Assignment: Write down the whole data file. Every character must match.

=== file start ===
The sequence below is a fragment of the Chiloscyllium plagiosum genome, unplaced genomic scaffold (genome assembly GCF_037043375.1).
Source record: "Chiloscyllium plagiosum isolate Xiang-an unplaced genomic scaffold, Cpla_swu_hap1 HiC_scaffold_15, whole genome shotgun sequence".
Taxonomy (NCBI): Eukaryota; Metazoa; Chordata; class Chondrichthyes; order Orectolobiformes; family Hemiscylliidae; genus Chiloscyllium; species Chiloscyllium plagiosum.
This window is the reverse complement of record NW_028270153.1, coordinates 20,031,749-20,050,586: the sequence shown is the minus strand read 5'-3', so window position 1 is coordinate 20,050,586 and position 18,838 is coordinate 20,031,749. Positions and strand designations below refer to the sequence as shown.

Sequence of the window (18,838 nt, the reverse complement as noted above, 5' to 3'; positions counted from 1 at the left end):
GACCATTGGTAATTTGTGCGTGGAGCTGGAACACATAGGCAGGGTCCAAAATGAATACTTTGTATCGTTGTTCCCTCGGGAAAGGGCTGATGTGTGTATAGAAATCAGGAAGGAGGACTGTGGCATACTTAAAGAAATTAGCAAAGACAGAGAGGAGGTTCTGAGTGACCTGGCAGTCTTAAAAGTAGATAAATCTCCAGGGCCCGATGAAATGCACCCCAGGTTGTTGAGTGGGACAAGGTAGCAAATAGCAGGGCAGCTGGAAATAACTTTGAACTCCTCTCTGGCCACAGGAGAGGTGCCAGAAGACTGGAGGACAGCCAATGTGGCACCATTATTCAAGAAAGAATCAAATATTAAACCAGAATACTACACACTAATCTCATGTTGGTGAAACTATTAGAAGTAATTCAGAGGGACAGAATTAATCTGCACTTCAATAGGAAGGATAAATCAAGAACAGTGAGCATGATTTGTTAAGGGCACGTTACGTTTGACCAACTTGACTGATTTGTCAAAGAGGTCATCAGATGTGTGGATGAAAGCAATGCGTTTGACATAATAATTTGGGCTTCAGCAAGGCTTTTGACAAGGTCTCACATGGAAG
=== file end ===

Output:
The sequence below is a fragment of the Chiloscyllium plagiosum genome, unplaced genomic scaffold (genome assembly GCF_037043375.1).
Source record: "Chiloscyllium plagiosum isolate Xiang-an unplaced genomic scaffold, Cpla_swu_hap1 HiC_scaffold_15, whole genome shotgun sequence".
Taxonomy (NCBI): Eukaryota; Metazoa; Chordata; class Chondrichthyes; order Orectolobiformes; family Hemiscylliidae; genus Chiloscyllium; species Chiloscyllium plagiosum.
This window is the reverse complement of record NW_028270153.1, coordinates 20,031,749-20,050,586: the sequence shown is the minus strand read 5'-3', so window position 1 is coordinate 20,050,586 and position 18,838 is coordinate 20,031,749. Positions and strand designations below refer to the sequence as shown.

Sequence of the window (18,838 nt, the reverse complement as noted above, 5' to 3'; positions counted from 1 at the left end):
GACCATTGGTAATTTGTGCGTGGAGCTGGAACACATAGGCAGGGTCCAAAATGAATACTTTGTATCGTTGTTCCCTCGGGAAAGGGCTGATGTGTGTATAGAAATCAGGAAGGAGGACTGTGGCATACTTAAAGAAATTAGCAAAGACAGAGAGGAGGTTCTGAGTGACCTGGCAGTCTTAAAAGTAGATAAATCTCCAGGGCCCGATGAAATGCACCCCAGGTTGTTGAGTGGGACAAGGTAGCAAATAGCAGGGCAGCTGGAAATAACTTTGAACTCCTCTCTGGCCACAGGAGAGGTGCCAGAAGACTGGAGGACAGCCAATGTGGCACCATTATTCAAGAAAGAATCAAATATTAAACCAGAATACTACACACTAATCTCATGTTGGTGAAACTATTAGAAGTAATTCAGAGGGACAGAATTAATCTGCACTTCAATAGGAAGGATAAATCAAGAACAGTGAGCATGATTTGTTAAGGGCACGTTACGTTTGACCAACTTGACTGATTTGTCAAAGAGGTCATCAGATGTGTGGATGAAAGCAATGCGTTTGACATAATAATTTGGGCTTCAGCAAGGCTTTTGACAAGGTCTCACATGGAAG